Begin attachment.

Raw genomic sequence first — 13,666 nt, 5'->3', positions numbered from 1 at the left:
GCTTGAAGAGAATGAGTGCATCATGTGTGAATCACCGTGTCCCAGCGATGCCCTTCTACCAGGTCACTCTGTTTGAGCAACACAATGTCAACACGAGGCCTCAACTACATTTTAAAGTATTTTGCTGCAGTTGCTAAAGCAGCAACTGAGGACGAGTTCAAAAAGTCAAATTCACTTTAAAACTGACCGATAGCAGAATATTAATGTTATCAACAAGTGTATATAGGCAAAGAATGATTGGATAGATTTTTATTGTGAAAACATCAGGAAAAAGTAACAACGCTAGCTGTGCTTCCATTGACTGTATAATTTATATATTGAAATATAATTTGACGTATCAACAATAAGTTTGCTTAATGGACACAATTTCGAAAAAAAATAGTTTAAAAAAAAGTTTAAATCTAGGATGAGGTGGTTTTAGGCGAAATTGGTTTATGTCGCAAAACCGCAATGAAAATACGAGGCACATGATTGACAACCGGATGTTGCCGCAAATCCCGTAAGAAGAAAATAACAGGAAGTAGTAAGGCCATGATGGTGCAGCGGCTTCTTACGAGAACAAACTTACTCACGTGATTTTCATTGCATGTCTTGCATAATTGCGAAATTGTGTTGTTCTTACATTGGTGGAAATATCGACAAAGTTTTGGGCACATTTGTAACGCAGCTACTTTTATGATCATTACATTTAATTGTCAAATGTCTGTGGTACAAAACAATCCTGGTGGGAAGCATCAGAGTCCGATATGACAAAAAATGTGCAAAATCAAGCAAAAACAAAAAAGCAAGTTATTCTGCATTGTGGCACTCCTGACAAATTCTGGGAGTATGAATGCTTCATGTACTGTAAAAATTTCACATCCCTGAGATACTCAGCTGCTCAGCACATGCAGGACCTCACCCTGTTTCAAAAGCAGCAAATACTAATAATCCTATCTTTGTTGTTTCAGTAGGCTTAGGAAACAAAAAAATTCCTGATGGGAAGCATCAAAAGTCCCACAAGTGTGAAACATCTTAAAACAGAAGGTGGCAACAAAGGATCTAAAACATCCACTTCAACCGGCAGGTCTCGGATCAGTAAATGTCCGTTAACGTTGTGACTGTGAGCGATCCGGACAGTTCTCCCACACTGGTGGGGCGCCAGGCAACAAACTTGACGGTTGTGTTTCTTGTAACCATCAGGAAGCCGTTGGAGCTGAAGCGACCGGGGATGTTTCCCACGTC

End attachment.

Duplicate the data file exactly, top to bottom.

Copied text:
Raw genomic sequence first — 13,666 nt, 5'->3', positions numbered from 1 at the left:
GCTTGAAGAGAATGAGTGCATCATGTGTGAATCACCGTGTCCCAGCGATGCCCTTCTACCAGGTCACTCTGTTTGAGCAACACAATGTCAACACGAGGCCTCAACTACATTTTAAAGTATTTTGCTGCAGTTGCTAAAGCAGCAACTGAGGACGAGTTCAAAAAGTCAAATTCACTTTAAAACTGACCGATAGCAGAATATTAATGTTATCAACAAGTGTATATAGGCAAAGAATGATTGGATAGATTTTTATTGTGAAAACATCAGGAAAAAGTAACAACGCTAGCTGTGCTTCCATTGACTGTATAATTTATATATTGAAATATAATTTGACGTATCAACAATAAGTTTGCTTAATGGACACAATTTCGAAAAAAAATAGTTTAAAAAAAAGTTTAAATCTAGGATGAGGTGGTTTTAGGCGAAATTGGTTTATGTCGCAAAACCGCAATGAAAATACGAGGCACATGATTGACAACCGGATGTTGCCGCAAATCCCGTAAGAAGAAAATAACAGGAAGTAGTAAGGCCATGATGGTGCAGCGGCTTCTTACGAGAACAAACTTACTCACGTGATTTTCATTGCATGTCTTGCATAATTGCGAAATTGTGTTGTTCTTACATTGGTGGAAATATCGACAAAGTTTTGGGCACATTTGTAACGCAGCTACTTTTATGATCATTACATTTAATTGTCAAATGTCTGTGGTACAAAACAATCCTGGTGGGAAGCATCAGAGTCCGATATGACAAAAAATGTGCAAAATCAAGCAAAAACAAAAAAGCAAGTTATTCTGCATTGTGGCACTCCTGACAAATTCTGGGAGTATGAATGCTTCATGTACTGTAAAAATTTCACATCCCTGAGATACTCAGCTGCTCAGCACATGCAGGACCTCACCCTGTTTCAAAAGCAGCAAATACTAATAATCCTATCTTTGTTGTTTCAGTAGGCTTAGGAAACAAAAAAATTCCTGATGGGAAGCATCAAAAGTCCCACAAGTGTGAAACATCTTAAAACAGAAGGTGGCAACAAAGGATCTAAAACATCCACTTCAACCGGCAGGTCTCGGATCAGTAAATGTCCGTTAACGTTGTGACTGTGAGCGATCCGGACAGTTCTCCCACACTGGTGGGGCGCCAGGCAACAAACTTGACGGTTGTGTTTCTTGTAACCATCAGGAAGCCGTTGGAGCTGAAGCGACCGGGGATGTTTCCCACGTC